Stephenie Meyer on E. L. James & Fan Fiction: ‘Obviously, She Had a Story in Her’

When asked about the bestselling success of E. L. JamesFifty Shades of Grey trilogy (a series that began as Twilight fan fiction) Twilight creator Stephenie Meyer told MTV News: “Good on her — she’s doing well. That’s great!”

In the short video interview embedded above, the novelist admitted she hadn’t read the erotica bestseller, but wished her old fan luck. Even though the book has its roots in fan fiction, Meyer said James would have been a writer no matter what inspired her. Here’s more from MTV:

“Fifty Shades” follows the sadomasochistic affair of college graduate Ana Steele and dominant billionaire Christian Grey … Christian represents Edward Cullen, a brooding, self-deprecating and impossibly good-looking man with a few secrets, while Ana is an adaptation of the clumsy and shy Bella Swan. Without Meyer’s novel, “Fifty Shades” might not exist. “It might not exist in the exact form that it’s in,” Meyer said. “Obviously, [James] had a story in her, and so it would’ve come out in some other way.” (Via Book Riot)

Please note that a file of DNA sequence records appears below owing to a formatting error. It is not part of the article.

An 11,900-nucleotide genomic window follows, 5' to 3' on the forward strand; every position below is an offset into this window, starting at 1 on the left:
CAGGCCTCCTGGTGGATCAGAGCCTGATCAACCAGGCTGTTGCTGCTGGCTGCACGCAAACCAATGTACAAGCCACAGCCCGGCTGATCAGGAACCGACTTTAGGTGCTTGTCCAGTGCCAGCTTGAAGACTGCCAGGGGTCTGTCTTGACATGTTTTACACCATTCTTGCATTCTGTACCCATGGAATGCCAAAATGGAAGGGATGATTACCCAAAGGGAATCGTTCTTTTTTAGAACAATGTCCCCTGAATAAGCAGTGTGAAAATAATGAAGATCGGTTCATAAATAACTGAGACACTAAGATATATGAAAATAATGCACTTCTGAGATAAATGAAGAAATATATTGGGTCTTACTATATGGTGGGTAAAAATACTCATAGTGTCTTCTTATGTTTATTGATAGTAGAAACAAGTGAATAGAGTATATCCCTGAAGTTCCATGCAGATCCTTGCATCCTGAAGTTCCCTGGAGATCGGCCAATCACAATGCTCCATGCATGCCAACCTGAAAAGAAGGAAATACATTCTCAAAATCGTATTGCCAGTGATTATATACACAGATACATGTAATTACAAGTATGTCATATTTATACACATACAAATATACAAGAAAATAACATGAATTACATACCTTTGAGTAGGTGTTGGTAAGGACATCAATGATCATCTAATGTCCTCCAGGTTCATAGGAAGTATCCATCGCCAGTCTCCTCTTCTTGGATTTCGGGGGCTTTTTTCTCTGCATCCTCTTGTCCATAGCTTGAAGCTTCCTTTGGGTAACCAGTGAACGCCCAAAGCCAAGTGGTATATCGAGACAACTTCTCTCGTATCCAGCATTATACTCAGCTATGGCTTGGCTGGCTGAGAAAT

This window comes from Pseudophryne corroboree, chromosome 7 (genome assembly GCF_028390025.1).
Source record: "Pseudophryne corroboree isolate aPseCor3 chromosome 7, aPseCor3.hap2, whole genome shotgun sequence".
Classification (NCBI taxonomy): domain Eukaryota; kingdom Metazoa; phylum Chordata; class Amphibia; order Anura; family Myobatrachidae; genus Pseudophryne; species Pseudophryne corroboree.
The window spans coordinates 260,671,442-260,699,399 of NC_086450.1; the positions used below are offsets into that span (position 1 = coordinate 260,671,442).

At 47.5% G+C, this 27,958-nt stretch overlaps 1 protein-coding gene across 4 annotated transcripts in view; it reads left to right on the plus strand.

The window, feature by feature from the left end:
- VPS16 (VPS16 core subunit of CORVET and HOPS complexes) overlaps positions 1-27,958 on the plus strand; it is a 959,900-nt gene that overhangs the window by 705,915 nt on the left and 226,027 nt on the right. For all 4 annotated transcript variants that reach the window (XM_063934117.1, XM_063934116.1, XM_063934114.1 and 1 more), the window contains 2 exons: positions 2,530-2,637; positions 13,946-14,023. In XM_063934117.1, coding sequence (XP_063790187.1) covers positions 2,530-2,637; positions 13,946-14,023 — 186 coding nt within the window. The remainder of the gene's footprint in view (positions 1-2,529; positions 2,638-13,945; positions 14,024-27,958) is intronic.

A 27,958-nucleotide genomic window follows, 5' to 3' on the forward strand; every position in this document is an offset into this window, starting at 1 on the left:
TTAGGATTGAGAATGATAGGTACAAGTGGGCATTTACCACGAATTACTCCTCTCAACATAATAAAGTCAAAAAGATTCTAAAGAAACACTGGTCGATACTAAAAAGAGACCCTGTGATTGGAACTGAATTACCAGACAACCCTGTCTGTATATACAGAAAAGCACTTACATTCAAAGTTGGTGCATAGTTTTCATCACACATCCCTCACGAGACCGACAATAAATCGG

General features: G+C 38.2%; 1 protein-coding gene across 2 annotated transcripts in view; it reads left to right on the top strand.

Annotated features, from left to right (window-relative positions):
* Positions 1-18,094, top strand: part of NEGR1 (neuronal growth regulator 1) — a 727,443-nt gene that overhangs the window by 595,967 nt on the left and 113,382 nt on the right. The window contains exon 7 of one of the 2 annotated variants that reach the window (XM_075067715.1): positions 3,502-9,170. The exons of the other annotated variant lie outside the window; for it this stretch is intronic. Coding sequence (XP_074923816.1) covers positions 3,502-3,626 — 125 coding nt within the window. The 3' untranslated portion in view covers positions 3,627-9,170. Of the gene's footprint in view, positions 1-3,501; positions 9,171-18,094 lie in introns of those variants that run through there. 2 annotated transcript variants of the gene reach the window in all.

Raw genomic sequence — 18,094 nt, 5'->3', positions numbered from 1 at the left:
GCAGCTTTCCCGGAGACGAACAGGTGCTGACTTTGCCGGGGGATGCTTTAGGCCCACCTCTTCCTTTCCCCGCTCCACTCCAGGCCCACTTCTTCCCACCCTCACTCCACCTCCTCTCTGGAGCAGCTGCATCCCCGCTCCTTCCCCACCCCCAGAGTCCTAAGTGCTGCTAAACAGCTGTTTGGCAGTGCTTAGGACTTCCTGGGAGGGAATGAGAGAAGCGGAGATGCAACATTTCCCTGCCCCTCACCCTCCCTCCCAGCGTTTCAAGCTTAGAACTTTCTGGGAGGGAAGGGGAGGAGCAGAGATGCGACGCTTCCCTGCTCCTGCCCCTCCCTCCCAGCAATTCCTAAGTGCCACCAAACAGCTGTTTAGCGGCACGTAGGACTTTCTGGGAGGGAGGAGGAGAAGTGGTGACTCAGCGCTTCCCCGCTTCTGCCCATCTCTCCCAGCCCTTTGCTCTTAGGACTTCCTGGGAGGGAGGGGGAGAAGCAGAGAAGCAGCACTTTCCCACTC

‘Fifty Shades of Grey’ History Excluded from Wayback Machine Archives

We published a long post looking at The Lost History of Fifty Shades of Grey recently, using the Wayback Machine to explore the Twilight fan fiction roots of E.L. James‘ runaway bestseller.

The Wayback Machine has since removed this record. We contacted Internet Archive for more information, and received this response: “The Internet Archive honors requests from domain and site owners to exclude page from the Wayback Machine at their request.”

Our original post still contains screenshots of some of the deleted content, but if you search the digital archive for those records, you now get this message: “Sorry. This URL has been excluded from the Wayback Machine.”

Fifty Shades of Grey Gets Fan Fiction Disclaimer

Vintage Books has included a disclaimer in its edition of Fifty Shades of Grey by E L James, acknowledging the book’s origins as Twilight fan fiction. Above, we’ve embedded a screenshot of the publisher’s note.

The copyright page includes this note: “The author published an earlier serialized version of this story online with different characters as ‘Master of the Universe’ under the pseudonym Snowqueen Icedragon.”